also works fine, and is clearly preferable... looks like I should hurry up and get back to reading about what in davy crocket ?= actually is for, since whatever I tried to do with it was pointless, it works entirely the same with just the \1

    in fact i reckon i can clean it up some more...

    Code:
    $_="b b c";
    print  unless /^([^ ]+) +(\1) \1/;
    
    
    $_="k k k";
    print  unless /^([^ ]+) +(\1) \1/;
    wait a minute, my solution is wrong...

    it shouldn't match a b c, but it does, alas
    obviously it's the way i've used unless - i've turned the universe on its head and everything's fallen down

    here's the right solution

    Code:
    $_="a b c";
    if (/^([^ ]+) +(\1)/){
    print  unless /^([^ ]+) +(\1) \1/;
    }
    
    $_="b b c";
    if (/^([^ ]+) +(\1)/){
    print  unless /^([^ ]+) +(\1) \1/;
    }
    
    $_="k k k";
    if (/^([^ ]+) +(\1)/){
    print  unless /^([^ ]+) +(\1) \1/;
    }
    for now - only one line longer (the replication of the process 3 times is just for the experimentation, in practise that would not be there)

    Code:
    $_="a b c";
    if (/^([^ ]+) \1/){   
    print  unless /^([^ ]+) \1 \1/;   
    }
    
    $_="b b c";
    if (/^([^ ]+) +(\1)/){
    print  unless /^([^ ]+) \1 \1/;   
    }
    
    $_="k k k";
    if (/^([^ ]+) +(\1)/){
    print  unless /^([^ ]+) \1 \1/;   
    }
    there it is, cleaned up even more and now one more clean to minimize the space used...

    Code:
    $_="a b c";
    if (/^(\w+) \1/){
    print  unless /^(\w+) \1 \1/;
    }
    
    $_="b b c";
    if (/^(\w+) \1/){
    print  unless /^(\w+) \1 \1/;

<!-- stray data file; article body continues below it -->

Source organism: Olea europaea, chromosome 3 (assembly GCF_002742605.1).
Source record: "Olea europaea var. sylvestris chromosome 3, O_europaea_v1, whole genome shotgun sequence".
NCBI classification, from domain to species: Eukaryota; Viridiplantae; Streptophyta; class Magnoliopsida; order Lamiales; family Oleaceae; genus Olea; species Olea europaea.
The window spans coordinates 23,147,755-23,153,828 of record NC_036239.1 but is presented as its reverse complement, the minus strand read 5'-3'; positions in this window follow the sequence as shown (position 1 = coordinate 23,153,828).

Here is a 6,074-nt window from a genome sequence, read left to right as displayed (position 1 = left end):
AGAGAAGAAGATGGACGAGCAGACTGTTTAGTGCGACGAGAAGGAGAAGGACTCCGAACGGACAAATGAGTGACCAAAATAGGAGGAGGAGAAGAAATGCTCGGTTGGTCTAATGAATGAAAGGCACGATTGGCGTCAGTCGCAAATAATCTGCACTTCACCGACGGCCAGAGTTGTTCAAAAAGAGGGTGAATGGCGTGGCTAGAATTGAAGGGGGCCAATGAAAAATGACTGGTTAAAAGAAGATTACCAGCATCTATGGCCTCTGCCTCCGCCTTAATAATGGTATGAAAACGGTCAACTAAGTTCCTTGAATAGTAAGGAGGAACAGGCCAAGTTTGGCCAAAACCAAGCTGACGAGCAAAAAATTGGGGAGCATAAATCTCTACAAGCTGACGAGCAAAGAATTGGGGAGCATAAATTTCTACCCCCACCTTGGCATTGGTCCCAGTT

}
    
    $_="k k k";
    if (/^(\w+) \1/){ 
    print  unless /^(\w+) \1 \1/;
    }
    Last edited by RabidMango; 07-21-2009 at 02:22 AM.

  • #5
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    I haven't understood how to use the lookahead and lookbehind wotsits yet, clearly. Will have to deal with that tomorrow. At least I found a way to do what I wanted, though. Shame it took two lines of perl instead of one. Maybe I'll figure out how to do it in one soon.

  • #6
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    Someone showed me the one I wanted, I thought I'd tried it, but I'd obviously got it a bit wrong...

    Code:
    $_="a b c";
    print if /^([^ ]+) +(\1) +(?!\1)/;
    
    $_="b b c";
    print if /^([^ ]+) +(\1) +(?!\1)/;
    
    $_="k k k";
    print if /^([^ ]+) +(\1) +(?!\1)/;
    yep the output worked as I wanted it. nice.

    I've neatened it up to this, and it still works fine (and only outputs b b c)...
    Code:
    $_="a b c";
    print if /^([^ ]+) \1 (?!\1)/; 
    
    $_="b b c";
    print if /^([^ ]+) \1 (?!\1)/; 
    
    $_="k k k";
    print if /^([^ ]+) \1 (?!\1)/;
    (or indeed /^(\w+) \1 (?!\1)/ which I tested and it works fine)

    Thanks for all assistance

    NB the solution with if/unless is much better in terms of efficiency of processing, I am told - lookahead is "computationally expensive" (it can get expensive looking ahead at every char pos in a large string), so bear that in mind anyone.
    Last edited by RabidMango; 07-21-2009 at 04:13 PM.